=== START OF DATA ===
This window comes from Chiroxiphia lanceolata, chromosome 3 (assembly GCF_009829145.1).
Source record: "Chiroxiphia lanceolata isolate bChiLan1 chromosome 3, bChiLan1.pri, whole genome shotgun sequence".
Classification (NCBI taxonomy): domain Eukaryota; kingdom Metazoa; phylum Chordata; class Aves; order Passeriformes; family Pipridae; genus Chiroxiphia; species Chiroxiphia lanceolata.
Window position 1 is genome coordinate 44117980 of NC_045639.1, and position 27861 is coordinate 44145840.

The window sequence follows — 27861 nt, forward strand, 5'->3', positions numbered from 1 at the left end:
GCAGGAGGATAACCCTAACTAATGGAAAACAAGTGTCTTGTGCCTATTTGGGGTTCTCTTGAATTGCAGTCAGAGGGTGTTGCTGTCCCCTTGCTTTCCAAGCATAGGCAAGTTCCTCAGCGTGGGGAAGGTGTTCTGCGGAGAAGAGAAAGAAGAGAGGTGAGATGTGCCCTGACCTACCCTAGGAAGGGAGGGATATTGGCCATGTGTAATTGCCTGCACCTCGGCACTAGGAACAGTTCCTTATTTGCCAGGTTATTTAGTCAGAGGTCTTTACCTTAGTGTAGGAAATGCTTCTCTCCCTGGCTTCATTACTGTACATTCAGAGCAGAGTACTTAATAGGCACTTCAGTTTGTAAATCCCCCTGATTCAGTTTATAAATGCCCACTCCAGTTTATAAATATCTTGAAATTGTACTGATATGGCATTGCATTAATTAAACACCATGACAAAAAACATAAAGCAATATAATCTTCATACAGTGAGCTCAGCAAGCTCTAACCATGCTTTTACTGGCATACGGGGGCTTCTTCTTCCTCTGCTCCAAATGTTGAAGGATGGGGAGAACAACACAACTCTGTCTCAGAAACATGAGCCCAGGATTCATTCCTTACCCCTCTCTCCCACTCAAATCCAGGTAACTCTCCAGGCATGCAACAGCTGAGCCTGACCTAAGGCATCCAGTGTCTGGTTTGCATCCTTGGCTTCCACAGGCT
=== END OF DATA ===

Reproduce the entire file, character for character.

This window comes from Chiroxiphia lanceolata, chromosome 3 (assembly GCF_009829145.1).
Source record: "Chiroxiphia lanceolata isolate bChiLan1 chromosome 3, bChiLan1.pri, whole genome shotgun sequence".
Classification (NCBI taxonomy): domain Eukaryota; kingdom Metazoa; phylum Chordata; class Aves; order Passeriformes; family Pipridae; genus Chiroxiphia; species Chiroxiphia lanceolata.
Window position 1 is genome coordinate 44117980 of NC_045639.1, and position 27861 is coordinate 44145840.

The window sequence follows — 27861 nt, forward strand, 5'->3', positions numbered from 1 at the left end:
GCAGGAGGATAACCCTAACTAATGGAAAACAAGTGTCTTGTGCCTATTTGGGGTTCTCTTGAATTGCAGTCAGAGGGTGTTGCTGTCCCCTTGCTTTCCAAGCATAGGCAAGTTCCTCAGCGTGGGGAAGGTGTTCTGCGGAGAAGAGAAAGAAGAGAGGTGAGATGTGCCCTGACCTACCCTAGGAAGGGAGGGATATTGGCCATGTGTAATTGCCTGCACCTCGGCACTAGGAACAGTTCCTTATTTGCCAGGTTATTTAGTCAGAGGTCTTTACCTTAGTGTAGGAAATGCTTCTCTCCCTGGCTTCATTACTGTACATTCAGAGCAGAGTACTTAATAGGCACTTCAGTTTGTAAATCCCCCTGATTCAGTTTATAAATGCCCACTCCAGTTTATAAATATCTTGAAATTGTACTGATATGGCATTGCATTAATTAAACACCATGACAAAAAACATAAAGCAATATAATCTTCATACAGTGAGCTCAGCAAGCTCTAACCATGCTTTTACTGGCATACGGGGGCTTCTTCTTCCTCTGCTCCAAATGTTGAAGGATGGGGAGAACAACACAACTCTGTCTCAGAAACATGAGCCCAGGATTCATTCCTTACCCCTCTCTCCCACTCAAATCCAGGTAACTCTCCAGGCATGCAACAGCTGAGCCTGACCTAAGGCATCCAGTGTCTGGTTTGCATCCTTGGCTTCCACAGGCT